Man racially abused taxi driver who refused to give him a lift

The case was heard at Teesside Magistrates' Court.
The case was heard at Teesside Magistrates' Court.

A self-confessed racist admitted making racial remarks about a taxi driver.

Paul Keers said he made the remarks about Suhel Ahmed to police after he was arrested following a dispute with Mr Ahmed at the taxi rank in Hartlepool town centre.

Keers denied any wrongdoing because the remarks were not made toward Mr Ahemd or within his hearing.

Keers was convicted of two charges of racially aggravated threatening behaviour after a trial at Teesside Magistrates' Court.

Mr Ahmed told the court he refused to take Keers because he knew him to be someone who didn't pay his fare.

"He approached my taxi and I told him I would not take him home," said Mr Ahmed.

"He was abusive to me and my colour, and he kicked the nearside door of the taxi.

"I got out to ask him what he was doing, and he made another racial remark.

"It was upsetting, I'm just trying to earn a living and I shouldn't have to put up with that sort of thing."

Keers told the court he had not kicked the door.

He admitted calling Mr Ahmed a racist name, but said that had happened at Hartlepool police station when he was telling officers what had happened.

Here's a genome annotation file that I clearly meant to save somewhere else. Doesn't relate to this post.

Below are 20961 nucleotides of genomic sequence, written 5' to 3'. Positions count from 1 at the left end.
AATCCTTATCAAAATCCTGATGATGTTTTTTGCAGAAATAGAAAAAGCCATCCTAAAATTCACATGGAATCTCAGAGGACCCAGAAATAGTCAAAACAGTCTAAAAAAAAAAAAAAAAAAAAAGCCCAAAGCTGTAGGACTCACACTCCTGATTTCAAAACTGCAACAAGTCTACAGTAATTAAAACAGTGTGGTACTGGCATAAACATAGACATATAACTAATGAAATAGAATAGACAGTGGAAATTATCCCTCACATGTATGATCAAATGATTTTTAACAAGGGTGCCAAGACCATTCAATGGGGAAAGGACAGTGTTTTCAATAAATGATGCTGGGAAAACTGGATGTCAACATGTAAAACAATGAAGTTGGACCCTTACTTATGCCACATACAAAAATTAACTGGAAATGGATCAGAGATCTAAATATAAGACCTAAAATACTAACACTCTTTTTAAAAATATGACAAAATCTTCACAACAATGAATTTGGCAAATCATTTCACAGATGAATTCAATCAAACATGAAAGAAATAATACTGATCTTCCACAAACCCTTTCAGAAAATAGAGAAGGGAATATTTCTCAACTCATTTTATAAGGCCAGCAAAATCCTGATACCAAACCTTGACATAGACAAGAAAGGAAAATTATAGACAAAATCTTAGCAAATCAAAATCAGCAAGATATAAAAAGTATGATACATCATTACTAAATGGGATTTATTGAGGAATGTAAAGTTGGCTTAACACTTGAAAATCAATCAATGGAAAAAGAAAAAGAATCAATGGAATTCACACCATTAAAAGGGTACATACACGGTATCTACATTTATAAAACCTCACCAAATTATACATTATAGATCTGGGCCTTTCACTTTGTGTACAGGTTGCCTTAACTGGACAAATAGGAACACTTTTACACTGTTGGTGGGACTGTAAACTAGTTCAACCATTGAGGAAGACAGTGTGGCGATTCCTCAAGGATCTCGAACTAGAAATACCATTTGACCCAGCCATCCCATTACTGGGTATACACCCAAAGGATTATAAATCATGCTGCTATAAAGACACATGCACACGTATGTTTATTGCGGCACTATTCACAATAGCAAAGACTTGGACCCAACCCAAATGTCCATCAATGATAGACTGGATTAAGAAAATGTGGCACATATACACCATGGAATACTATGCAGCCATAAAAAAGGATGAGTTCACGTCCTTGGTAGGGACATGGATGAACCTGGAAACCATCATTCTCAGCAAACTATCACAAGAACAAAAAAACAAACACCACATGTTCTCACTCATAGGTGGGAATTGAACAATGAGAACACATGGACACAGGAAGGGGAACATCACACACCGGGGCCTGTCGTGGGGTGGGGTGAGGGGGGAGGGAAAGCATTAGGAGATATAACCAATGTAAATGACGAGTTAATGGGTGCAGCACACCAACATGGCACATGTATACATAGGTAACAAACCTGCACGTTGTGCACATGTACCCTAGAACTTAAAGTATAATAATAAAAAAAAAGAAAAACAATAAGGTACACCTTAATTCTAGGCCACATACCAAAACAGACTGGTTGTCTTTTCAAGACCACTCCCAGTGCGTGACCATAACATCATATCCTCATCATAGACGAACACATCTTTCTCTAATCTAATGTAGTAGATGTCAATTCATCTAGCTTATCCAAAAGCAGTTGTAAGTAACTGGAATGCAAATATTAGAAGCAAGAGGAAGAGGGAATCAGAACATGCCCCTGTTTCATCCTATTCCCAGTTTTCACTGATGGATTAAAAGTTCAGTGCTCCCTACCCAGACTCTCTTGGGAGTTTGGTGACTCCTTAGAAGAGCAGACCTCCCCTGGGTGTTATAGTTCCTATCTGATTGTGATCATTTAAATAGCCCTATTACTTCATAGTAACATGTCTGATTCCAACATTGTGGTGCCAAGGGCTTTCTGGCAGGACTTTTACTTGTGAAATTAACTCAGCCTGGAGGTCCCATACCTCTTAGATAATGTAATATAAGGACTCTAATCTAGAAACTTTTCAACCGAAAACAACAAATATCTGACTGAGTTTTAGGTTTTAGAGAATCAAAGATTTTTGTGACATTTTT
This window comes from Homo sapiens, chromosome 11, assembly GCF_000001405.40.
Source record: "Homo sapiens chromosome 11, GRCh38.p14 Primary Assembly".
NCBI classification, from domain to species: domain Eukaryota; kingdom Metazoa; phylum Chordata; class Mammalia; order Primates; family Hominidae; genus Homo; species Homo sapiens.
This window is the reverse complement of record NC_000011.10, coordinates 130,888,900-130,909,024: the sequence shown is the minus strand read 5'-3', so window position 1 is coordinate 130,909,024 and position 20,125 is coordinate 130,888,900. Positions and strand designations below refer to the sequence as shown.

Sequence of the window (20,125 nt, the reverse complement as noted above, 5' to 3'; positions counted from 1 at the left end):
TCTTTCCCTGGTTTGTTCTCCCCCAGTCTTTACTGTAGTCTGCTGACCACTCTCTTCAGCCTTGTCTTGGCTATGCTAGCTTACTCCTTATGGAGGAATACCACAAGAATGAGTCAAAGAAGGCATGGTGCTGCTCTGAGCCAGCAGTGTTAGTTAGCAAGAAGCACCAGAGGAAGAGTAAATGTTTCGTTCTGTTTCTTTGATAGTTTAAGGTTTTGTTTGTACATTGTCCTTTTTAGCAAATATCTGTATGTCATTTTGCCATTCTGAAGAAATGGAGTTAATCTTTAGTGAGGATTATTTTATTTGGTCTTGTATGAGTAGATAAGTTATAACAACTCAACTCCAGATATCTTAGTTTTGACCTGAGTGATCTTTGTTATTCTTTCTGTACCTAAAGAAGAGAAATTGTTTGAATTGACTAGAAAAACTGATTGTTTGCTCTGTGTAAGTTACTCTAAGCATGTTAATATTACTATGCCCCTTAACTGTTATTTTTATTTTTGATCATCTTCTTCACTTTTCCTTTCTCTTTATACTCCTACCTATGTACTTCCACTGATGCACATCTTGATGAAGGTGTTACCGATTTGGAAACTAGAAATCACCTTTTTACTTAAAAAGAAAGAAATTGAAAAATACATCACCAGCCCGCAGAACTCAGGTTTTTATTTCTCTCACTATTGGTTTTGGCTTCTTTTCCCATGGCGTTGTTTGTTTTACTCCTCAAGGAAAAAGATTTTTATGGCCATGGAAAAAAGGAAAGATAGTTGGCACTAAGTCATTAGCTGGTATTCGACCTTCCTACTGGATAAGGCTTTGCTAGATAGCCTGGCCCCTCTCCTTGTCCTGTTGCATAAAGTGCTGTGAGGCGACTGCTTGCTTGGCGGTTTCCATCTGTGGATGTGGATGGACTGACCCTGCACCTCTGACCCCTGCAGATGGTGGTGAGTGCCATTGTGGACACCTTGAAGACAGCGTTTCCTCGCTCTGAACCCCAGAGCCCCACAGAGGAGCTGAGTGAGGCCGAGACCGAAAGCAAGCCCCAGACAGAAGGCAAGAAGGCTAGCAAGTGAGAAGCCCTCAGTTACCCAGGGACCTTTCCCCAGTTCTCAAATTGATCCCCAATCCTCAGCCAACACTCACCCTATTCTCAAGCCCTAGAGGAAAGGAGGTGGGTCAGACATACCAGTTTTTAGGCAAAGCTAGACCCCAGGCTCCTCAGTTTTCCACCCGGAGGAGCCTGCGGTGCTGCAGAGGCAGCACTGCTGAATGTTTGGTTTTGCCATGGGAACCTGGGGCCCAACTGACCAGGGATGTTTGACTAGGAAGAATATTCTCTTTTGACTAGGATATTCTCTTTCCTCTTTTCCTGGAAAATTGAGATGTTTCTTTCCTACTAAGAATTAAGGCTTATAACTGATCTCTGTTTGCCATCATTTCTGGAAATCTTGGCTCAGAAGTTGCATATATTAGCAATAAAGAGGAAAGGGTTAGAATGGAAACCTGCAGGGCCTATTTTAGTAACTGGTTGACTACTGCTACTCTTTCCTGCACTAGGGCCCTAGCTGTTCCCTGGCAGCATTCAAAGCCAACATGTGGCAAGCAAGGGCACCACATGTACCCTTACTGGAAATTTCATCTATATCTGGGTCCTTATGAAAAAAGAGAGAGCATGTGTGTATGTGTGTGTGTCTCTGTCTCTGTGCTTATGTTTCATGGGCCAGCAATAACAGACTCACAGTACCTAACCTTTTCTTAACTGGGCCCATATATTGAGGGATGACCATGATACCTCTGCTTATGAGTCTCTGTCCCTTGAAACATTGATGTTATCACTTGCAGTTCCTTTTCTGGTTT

"What I said was inappropriate," said Mr Keers.

"I was annoyed at being falsely accused of kicking the door and saying those things to the taxi driver.

"I'd been to a funeral that day and I'd had a few pints, but I wasn't drunk."

Keers, 49, of Arch Court, Hartlepool, denied two charges of racially aggravated threatening behaviour on April 11.

He was convicted by District Judge Kristina Harrison on what she called 'overwhelming evidence'.

Keers admitted possession of a class B drug.

Police found a cannabis joint in his pocket when he was arrested, the court heard.

In a verbal pre-sentence report, the court's liaison probation officer said Keers had made racially offensive remarks during his interview.

"He admits he needs help with his attitudes," the officer told the court.

She added Keers claims approximately £1,000 a month in benefits and has 'no money issues'.

Nick Woodhouse, defending, said Keers served significant prison sentences in the past, but he had kept out of trouble for several years.

"He was last before the court in 2013," said Mr Woodhouse.

"He was released from that sentence in 2015, and has not been in trouble since.

"The remarks were thoroughly unpleasant, but no damage was caused to the taxi and there was no injury to the driver.

"Mr Keers does not enjoy the best of health."

Keers was sentenced to a community order of 18 months, 22 rehabilitation activity days, and he was ordered to pay £805 in compensation and costs.